Pan 2. Ironically . it was William Taylor who had been transferred from CS SS to be R-G FMS (t905­19tO) on Anderson ' s recommendation who thwarted Anderson's plans. Taylor was the only holder of his

post who lacked previous service in the Mala y states; he had been transferred from Ceylon and profe ssed toregard Malay states as equivalent in co nstitutional status to the admini strative provinces of Ceylon .

Anderson proposed that the high commi ssion er should preside over an Administrative Council of the FMSRulers and Resident s, Thi o op.c it. . pp . t 95 and t 98 . but the Col onial Office vetoed thi s part of hi sprogramme as a duplication of the new Federal Legi slative Council. Anderson, and after him Guillemard( 1920- 1927) then made Kuala Kangsar a key point in nece ssary contact with the FMS Rulers, for whom theSultan of Perak acted - informall y - as spokesman in their time . Hence King's House and King ' s Pavilionwere nodal point s in the new structure.

5 I SSD 27 July 1910 . Anderson eased Taylor into retirement (to become head of the FMS Information Agencyin London) but was himself recall ed to become PUS at the CO in 19tO.

52 The high commissioner opened the November sess ion of the FMS Council with a review of administrative

and financial matters. with bri ef referenc e to the con struction of the new house in Kuala Lumpur.Proceedings of the FMS Federal Council. I November 1910,25 October 1911, 12 November 1912 and 25

November 1913 .53 R Heussler, 1981 , op. cit.. p. 233.54 SSD 5 February 1913. Thio , op.cit ., p.22 I. Young was by no mean s an inactive high commissioner, but he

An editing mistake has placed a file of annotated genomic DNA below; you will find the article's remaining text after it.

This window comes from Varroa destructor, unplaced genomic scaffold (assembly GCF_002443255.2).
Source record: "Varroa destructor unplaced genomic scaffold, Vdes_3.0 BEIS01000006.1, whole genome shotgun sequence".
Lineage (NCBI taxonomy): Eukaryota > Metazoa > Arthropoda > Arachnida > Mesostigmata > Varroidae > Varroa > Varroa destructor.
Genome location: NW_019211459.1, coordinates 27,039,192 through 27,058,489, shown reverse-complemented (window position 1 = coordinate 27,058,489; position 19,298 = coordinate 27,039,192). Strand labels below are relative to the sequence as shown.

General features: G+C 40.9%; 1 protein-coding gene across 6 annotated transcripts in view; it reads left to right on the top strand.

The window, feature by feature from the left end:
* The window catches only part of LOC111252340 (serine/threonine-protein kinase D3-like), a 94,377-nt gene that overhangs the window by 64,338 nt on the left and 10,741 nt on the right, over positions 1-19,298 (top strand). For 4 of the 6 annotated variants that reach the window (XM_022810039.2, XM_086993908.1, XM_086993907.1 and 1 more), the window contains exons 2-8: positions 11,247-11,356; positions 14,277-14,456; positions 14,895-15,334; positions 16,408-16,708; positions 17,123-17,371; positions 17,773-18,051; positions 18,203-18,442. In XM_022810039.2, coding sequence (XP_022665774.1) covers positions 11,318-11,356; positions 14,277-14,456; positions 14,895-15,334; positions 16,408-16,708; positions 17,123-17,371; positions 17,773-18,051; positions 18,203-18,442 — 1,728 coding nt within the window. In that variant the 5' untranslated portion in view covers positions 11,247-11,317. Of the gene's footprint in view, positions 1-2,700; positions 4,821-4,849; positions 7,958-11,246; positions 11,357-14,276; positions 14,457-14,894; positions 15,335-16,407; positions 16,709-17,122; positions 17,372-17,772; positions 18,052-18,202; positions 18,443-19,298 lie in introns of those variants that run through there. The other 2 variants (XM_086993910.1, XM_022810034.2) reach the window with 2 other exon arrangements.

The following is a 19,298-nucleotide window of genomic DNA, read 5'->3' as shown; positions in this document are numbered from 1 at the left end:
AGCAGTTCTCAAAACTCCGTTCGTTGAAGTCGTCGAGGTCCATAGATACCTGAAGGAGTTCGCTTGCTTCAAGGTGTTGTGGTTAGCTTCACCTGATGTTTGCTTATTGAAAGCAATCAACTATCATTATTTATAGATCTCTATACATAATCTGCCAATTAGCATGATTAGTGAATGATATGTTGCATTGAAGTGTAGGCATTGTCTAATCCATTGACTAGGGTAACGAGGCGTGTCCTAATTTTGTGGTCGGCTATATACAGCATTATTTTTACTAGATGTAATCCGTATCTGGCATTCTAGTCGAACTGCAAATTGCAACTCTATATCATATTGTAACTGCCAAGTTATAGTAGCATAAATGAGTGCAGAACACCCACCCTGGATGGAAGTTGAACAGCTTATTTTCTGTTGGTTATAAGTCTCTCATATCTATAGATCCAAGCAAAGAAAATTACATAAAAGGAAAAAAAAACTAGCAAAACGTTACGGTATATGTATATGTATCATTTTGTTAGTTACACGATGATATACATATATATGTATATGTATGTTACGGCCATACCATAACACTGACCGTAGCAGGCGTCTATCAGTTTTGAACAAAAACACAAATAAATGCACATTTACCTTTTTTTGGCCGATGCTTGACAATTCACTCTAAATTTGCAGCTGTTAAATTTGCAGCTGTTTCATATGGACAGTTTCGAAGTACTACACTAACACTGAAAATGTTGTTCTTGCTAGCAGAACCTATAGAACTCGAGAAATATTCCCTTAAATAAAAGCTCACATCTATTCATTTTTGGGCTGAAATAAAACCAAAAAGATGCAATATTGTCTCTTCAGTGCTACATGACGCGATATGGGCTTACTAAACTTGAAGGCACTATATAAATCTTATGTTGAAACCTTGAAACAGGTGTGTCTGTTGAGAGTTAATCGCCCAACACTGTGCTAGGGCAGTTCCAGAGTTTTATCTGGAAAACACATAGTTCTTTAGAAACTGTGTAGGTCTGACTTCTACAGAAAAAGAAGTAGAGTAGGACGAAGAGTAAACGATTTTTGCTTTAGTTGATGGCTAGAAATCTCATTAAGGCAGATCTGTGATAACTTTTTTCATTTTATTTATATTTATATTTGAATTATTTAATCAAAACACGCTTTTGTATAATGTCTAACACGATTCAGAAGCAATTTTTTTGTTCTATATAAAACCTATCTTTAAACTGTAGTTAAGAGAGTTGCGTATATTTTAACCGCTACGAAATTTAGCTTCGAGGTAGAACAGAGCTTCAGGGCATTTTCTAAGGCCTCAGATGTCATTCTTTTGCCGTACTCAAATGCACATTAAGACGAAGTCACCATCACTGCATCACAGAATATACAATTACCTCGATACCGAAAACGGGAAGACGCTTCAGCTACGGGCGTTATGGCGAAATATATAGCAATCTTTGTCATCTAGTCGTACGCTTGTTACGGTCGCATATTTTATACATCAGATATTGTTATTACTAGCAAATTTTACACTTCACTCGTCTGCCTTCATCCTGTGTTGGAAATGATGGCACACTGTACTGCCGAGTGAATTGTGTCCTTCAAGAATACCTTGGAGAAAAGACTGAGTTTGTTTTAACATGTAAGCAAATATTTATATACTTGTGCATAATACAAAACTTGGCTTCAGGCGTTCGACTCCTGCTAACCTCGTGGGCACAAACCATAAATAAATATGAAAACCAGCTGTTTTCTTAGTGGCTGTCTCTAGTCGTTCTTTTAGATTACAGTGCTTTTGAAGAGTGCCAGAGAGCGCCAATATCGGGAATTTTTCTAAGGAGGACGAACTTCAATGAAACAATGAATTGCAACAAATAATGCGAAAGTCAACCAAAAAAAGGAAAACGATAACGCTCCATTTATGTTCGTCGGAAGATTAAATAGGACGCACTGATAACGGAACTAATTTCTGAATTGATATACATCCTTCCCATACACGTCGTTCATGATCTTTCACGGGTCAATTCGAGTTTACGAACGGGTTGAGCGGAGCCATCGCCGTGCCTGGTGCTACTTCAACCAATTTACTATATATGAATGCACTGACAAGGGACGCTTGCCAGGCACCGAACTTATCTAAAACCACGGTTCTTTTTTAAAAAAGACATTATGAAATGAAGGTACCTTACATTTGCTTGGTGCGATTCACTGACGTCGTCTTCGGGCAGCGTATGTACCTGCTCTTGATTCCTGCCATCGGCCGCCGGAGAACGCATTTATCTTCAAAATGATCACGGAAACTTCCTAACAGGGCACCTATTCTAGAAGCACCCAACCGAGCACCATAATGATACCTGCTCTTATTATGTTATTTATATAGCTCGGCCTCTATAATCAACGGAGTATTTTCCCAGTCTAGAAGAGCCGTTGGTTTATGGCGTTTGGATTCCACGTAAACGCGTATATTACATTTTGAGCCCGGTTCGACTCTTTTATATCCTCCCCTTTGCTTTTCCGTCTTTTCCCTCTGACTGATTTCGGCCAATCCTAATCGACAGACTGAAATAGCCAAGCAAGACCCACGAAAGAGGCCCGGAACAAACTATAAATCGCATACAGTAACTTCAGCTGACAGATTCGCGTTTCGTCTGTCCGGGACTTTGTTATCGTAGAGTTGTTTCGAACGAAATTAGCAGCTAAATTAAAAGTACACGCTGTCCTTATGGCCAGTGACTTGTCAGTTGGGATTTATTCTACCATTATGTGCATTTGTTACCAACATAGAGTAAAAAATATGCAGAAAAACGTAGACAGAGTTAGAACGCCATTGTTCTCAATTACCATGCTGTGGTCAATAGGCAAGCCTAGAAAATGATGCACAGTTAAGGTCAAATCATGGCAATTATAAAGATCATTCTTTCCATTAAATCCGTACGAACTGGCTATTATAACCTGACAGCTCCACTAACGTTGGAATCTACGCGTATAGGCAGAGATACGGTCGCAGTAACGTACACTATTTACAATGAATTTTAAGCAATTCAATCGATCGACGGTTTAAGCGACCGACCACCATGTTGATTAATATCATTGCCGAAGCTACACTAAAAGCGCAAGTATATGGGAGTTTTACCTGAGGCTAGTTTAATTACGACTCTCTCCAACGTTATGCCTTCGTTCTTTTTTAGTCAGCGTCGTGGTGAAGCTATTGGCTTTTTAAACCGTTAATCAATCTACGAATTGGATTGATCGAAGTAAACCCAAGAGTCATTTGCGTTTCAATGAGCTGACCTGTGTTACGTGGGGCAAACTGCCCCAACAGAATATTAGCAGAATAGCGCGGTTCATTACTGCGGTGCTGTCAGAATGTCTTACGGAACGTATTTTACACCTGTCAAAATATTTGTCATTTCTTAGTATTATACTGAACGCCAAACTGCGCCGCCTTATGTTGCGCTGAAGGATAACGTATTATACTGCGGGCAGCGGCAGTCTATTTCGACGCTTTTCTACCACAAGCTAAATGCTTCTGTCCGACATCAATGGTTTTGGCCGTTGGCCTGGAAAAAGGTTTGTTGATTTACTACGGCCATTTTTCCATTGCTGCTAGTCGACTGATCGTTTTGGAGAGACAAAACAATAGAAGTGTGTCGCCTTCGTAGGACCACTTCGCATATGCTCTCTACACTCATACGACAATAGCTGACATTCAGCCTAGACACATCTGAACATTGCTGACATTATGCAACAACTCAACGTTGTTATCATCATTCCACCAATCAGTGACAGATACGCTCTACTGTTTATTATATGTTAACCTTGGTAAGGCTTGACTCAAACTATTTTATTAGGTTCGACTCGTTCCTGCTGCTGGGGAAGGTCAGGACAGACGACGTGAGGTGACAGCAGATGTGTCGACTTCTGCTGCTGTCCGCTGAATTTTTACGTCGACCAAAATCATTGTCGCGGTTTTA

left the FMS and SS to go their ow n way under able admini strato rs (Brockman and R J Wilkinson), and

concerned himself more with the problems incidental to the transfer of the northern UMS from Siamese toBriti sh ' suzerainty '.



PA RT J. 1998

independent Malay state, and so it became - between the wars - King 's House, since thehigh comm issioner represented the British Crown in its relationship (by treaty) with theMalay ruler. 55




'r:n: 0111' hou se in Malay a thatco uld he said to reflect the con­

st itut iona l changes in the Federationin the past half-century is Carcosa,now the horn e of the High Commis­sioner for the Un ited Kingd om.

Since it was built 6 1 yea rs ago, ithas been occ up ied by a su ccession oftop Mala yan Civil Servants who seti tles hefore the war ran ged fr omHesid ent -Gen eral to Ch ie f Secreta rydown to a Fed eral Sec re ta rv whooave way to the British Hesident o fSelango r.

l.Iuri ng the Jap an ese occupa tion.Carcosa became the hom e of agc ne ra l an d lat er a se nio r officer s'nil";:;. Wh en th e British MilitaryAdministrati on took over, Ca rcosaacce plcd th e con tinua tion of itsca reer as a senior officers' mess, andthen welcom ed th e return of theChief Secr etary. It resumed its pla cein thc order o f p receden ce as th ehom e of th e ch ief executive officer.

Th e first Mala yan Civil Se rvant toca ll it horn e was the legenda ry SirFrank Swettenh am , who ende d his

ca ree r as Go vernor of the S tra itsSe ttleme nt. and II i ~h Comm iss ione rfor the lal a y S tate: .

Th e last 1\1.C.S. occ upa nt was S irDavid Wath er ston who retired a fort­night a fte r he had witn essed th eso lemn ceremo ny th at cha nge d theFed er at ion o f 1\lala va int o an ind e-pendent St ate. .

Wh at a wealth o f histor y ther e wasin the years between these two men ­the one wat ching th e eme rge nce o fmedi aeva l Mala y S ta tes from anarch yto orde r"d demucrut ic developmentand tlu- oth" r Iwlp ing to imp leme ntwit h the max imum of stnoothuess thoco nstitutio na l p rocesses th at led toind epend en ce.